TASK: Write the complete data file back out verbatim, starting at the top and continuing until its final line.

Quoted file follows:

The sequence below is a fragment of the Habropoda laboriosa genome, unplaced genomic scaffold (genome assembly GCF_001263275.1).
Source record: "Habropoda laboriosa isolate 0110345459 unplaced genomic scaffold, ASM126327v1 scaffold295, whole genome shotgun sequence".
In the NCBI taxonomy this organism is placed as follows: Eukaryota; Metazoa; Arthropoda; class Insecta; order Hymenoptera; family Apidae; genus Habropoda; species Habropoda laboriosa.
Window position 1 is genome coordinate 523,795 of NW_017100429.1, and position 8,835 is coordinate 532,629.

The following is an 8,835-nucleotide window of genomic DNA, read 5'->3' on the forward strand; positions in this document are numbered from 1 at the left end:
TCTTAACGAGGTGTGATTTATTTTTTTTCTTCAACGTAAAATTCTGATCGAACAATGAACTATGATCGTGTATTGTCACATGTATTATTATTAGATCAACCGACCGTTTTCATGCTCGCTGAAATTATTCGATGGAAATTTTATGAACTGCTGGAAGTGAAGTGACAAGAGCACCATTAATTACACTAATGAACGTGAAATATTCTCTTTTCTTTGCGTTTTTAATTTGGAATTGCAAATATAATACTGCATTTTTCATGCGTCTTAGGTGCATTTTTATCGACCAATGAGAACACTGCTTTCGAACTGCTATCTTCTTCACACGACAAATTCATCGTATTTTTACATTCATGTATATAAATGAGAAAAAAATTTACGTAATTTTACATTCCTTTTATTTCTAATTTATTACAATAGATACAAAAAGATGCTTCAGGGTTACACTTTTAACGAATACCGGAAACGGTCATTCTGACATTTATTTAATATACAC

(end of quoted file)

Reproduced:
The sequence below is a fragment of the Habropoda laboriosa genome, unplaced genomic scaffold (genome assembly GCF_001263275.1).
Source record: "Habropoda laboriosa isolate 0110345459 unplaced genomic scaffold, ASM126327v1 scaffold295, whole genome shotgun sequence".
In the NCBI taxonomy this organism is placed as follows: Eukaryota; Metazoa; Arthropoda; class Insecta; order Hymenoptera; family Apidae; genus Habropoda; species Habropoda laboriosa.
Window position 1 is genome coordinate 523,795 of NW_017100429.1, and position 8,835 is coordinate 532,629.

The following is an 8,835-nucleotide window of genomic DNA, read 5'->3' on the forward strand; positions in this document are numbered from 1 at the left end:
TCTTAACGAGGTGTGATTTATTTTTTTTCTTCAACGTAAAATTCTGATCGAACAATGAACTATGATCGTGTATTGTCACATGTATTATTATTAGATCAACCGACCGTTTTCATGCTCGCTGAAATTATTCGATGGAAATTTTATGAACTGCTGGAAGTGAAGTGACAAGAGCACCATTAATTACACTAATGAACGTGAAATATTCTCTTTTCTTTGCGTTTTTAATTTGGAATTGCAAATATAATACTGCATTTTTCATGCGTCTTAGGTGCATTTTTATCGACCAATGAGAACACTGCTTTCGAACTGCTATCTTCTTCACACGACAAATTCATCGTATTTTTACATTCATGTATATAAATGAGAAAAAAATTTACGTAATTTTACATTCCTTTTATTTCTAATTTATTACAATAGATACAAAAAGATGCTTCAGGGTTACACTTTTAACGAATACCGGAAACGGTCATTCTGACATTTATTTAATATACAC